A second key difference is how each set of guidelines defines the permissible scope of a secretary’s duties. Guidelines differ both as to substance and the amount of guidance they provide on this issue. The ACICA Guideline takes an approach roughly occupying the middle ground of existing approaches. It addresses the permissible duties of arbitral secretaries by limiting such duties to: “(a) provid[ing] administrative assistance; (b) summar[ing] and/or research[ing] factual and legal issues in the record; and (c) prepar[ing] drafts of procedural orders and non-substantive parts of awards”. The Guideline appears to contemplate the scope for the duties of the arbitral secretary to be extended on the basis of party agreement to that effect. The ACICA Guideline precludes, however, the secretary from exercising “any decision-making functions”. The SCC Arbitrator’s Guidelines, by contrast, appear to envisage a more limited role for the arbitral secretary, extending their duties only to the exercise of “organizational, clerical and administrative functions”. The ICC Note similarly limits the secretary’s functions to “organizational and administrative tasks”, but defines those tasks broadly, including to encompass “conducting legal or similar research” and “attending hearings, meetings and deliberations”. Unlike these three sets of guidelines, the HKIAC Guidelines attempt to regulate in greater detail the permissible scope of a secretary’s duties, providing an itemised 13-point list of the duties that may be performed by the secretary.
A final point of differentiation between the various institutional guidelines is the approach taken in each set to the calculation of the secretary’s remuneration. The ACICA Guideline provides for two options, depending upon whether the tribunal is paid by the hour or by reference to the amount in dispute. Where the tribunal is compensated on an hourly basis, the Guideline provides that the secretary’s fees will be billed separately on the basis of an hourly rate. Where, however, the tribunal’s compensation is based on the amount in dispute, the Guideline provides for the secretary’s compensation to form part of the tribunal’s fees, being shared equally amongst the members of the tribunal unless agreed otherwise. The ACICA Guideline closely follows the approach set out in the HKIAC Guidelines to secretary remuneration but reduces the detail there provided in relation to certain matters such as, for example reimbursement of costs incurred by the secretary and travel allowances. Unlike the ACICA Guideline, the HKIAC Guidelines supplement existing regulation of secretary fees in the HKIAC Arbitration Rules. Schedule 2 of those Rules, for example, stipulates a cap on the hourly rate that can be charged by secretaries to HKIAC proceedings. The adoption of only the structure and content of the HKIAC Guidelines, even if subject to modifications, means that the ACICA Guideline does not benefit from a similar context of regulation. The Guideline therefore leaves certain matters, including the permissible rates a secretary may charge, unaddressed. The ACICA Guideline, in opting for the HKIAC approach to costs, departs from other institutional practice which precludes the direct payment by the disputing parties of a secretary’s fees. The ICC Note, for instance, provides that the engagement of a secretary “should not pose any additional financial burden on the parties”, such that the secretary’s fees must come out of the fees of the arbitrators and “not increase the total costs of the arbitration”.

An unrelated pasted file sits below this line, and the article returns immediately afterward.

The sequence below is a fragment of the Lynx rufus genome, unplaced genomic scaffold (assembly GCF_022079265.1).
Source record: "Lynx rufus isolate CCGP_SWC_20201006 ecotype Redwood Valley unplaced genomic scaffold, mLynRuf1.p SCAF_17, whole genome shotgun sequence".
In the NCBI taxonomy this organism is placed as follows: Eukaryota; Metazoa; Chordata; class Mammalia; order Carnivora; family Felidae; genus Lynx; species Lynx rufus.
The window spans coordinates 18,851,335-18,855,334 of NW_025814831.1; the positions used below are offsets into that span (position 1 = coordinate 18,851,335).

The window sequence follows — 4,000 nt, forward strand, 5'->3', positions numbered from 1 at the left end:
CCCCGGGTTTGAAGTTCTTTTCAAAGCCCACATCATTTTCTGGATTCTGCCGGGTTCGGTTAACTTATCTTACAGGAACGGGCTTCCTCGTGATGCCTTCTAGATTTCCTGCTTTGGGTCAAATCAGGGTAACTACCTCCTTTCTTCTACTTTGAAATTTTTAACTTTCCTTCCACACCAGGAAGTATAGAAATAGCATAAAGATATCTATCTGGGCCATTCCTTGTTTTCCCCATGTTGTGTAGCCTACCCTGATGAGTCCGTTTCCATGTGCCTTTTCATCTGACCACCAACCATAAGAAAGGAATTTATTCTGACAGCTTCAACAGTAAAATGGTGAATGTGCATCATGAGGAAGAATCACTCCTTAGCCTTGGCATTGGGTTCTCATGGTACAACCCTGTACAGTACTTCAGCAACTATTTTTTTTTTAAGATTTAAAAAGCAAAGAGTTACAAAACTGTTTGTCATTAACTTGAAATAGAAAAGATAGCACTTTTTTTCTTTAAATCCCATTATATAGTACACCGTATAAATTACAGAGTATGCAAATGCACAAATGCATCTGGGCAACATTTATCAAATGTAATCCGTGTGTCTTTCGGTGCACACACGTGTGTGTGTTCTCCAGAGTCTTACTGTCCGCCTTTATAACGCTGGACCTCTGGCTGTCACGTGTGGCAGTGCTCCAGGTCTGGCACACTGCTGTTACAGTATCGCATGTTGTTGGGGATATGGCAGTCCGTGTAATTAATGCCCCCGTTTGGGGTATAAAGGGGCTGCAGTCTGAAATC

The Guideline’s Contribution to the Better Regulation of Arbitral Secretary Appointments
Along with the Guideline, ACICA has also launched a Tribunal Secretary Panel. The requirements for applicants to be considered for inclusion on the Panel further the goal of the Guideline to better regulate the appointment of arbitral secretaries to ACICA proceedings. Candidates may be appointed to the Panel for a term of three-years on the basis of an application meeting specified criteria. In particular, the applicant must demonstrate prior experience as a tribunal secretary and completion of a recognised training course. The Guideline and Panel provide a useful resource for disputing parties, arbitrators and secretaries in specific cases. In addition, however, these efforts by ACICA demonstrate serious efforts by the organisation to respond to broader concerns about the processes attaching to the appointment of tribunal secretaries and the functions they perform. The creation of a Panel also indicates a move to professionalise the role of arbitral secretaries. The Panel and Guideline both provide a useful point of information for stakeholders and the broader public. These developments contribute to ongoing discussions as to the proper role of party consent in secretary appointments, the appropriate qualities of arbitral secretaries and the scope of their duties. It will be interesting to see how other institutions weigh in on this debate in the future.